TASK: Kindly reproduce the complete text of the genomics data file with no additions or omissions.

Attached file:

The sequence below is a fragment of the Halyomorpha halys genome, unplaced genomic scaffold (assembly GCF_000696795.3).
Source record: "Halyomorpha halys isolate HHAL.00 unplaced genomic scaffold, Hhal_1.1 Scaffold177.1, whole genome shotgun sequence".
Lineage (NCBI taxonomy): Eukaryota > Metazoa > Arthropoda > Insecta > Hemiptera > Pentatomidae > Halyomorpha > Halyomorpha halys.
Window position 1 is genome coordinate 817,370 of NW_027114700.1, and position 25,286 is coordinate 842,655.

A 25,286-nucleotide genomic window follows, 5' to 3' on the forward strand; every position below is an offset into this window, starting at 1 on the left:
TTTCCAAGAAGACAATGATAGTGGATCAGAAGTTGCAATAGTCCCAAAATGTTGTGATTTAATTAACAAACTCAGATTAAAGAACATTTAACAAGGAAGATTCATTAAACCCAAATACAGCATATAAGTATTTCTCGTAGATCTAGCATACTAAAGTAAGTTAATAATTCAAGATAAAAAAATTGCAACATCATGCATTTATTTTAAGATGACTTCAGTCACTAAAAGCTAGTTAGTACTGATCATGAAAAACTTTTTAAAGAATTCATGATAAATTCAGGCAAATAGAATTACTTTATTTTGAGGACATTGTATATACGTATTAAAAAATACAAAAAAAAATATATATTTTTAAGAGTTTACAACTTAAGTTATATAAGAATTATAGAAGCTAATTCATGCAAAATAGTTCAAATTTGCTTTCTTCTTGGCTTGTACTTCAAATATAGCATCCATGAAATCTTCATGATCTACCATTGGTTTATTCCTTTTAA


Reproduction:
The sequence below is a fragment of the Halyomorpha halys genome, unplaced genomic scaffold (assembly GCF_000696795.3).
Source record: "Halyomorpha halys isolate HHAL.00 unplaced genomic scaffold, Hhal_1.1 Scaffold177.1, whole genome shotgun sequence".
Lineage (NCBI taxonomy): Eukaryota > Metazoa > Arthropoda > Insecta > Hemiptera > Pentatomidae > Halyomorpha > Halyomorpha halys.
Window position 1 is genome coordinate 817,370 of NW_027114700.1, and position 25,286 is coordinate 842,655.

A 25,286-nucleotide genomic window follows, 5' to 3' on the forward strand; every position below is an offset into this window, starting at 1 on the left:
TTTCCAAGAAGACAATGATAGTGGATCAGAAGTTGCAATAGTCCCAAAATGTTGTGATTTAATTAACAAACTCAGATTAAAGAACATTTAACAAGGAAGATTCATTAAACCCAAATACAGCATATAAGTATTTCTCGTAGATCTAGCATACTAAAGTAAGTTAATAATTCAAGATAAAAAAATTGCAACATCATGCATTTATTTTAAGATGACTTCAGTCACTAAAAGCTAGTTAGTACTGATCATGAAAAACTTTTTAAAGAATTCATGATAAATTCAGGCAAATAGAATTACTTTATTTTGAGGACATTGTATATACGTATTAAAAAATACAAAAAAAAATATATATTTTTAAGAGTTTACAACTTAAGTTATATAAGAATTATAGAAGCTAATTCATGCAAAATAGTTCAAATTTGCTTTCTTCTTGGCTTGTACTTCAAATATAGCATCCATGAAATCTTCATGATCTACCATTGGTTTATTCCTTTTAA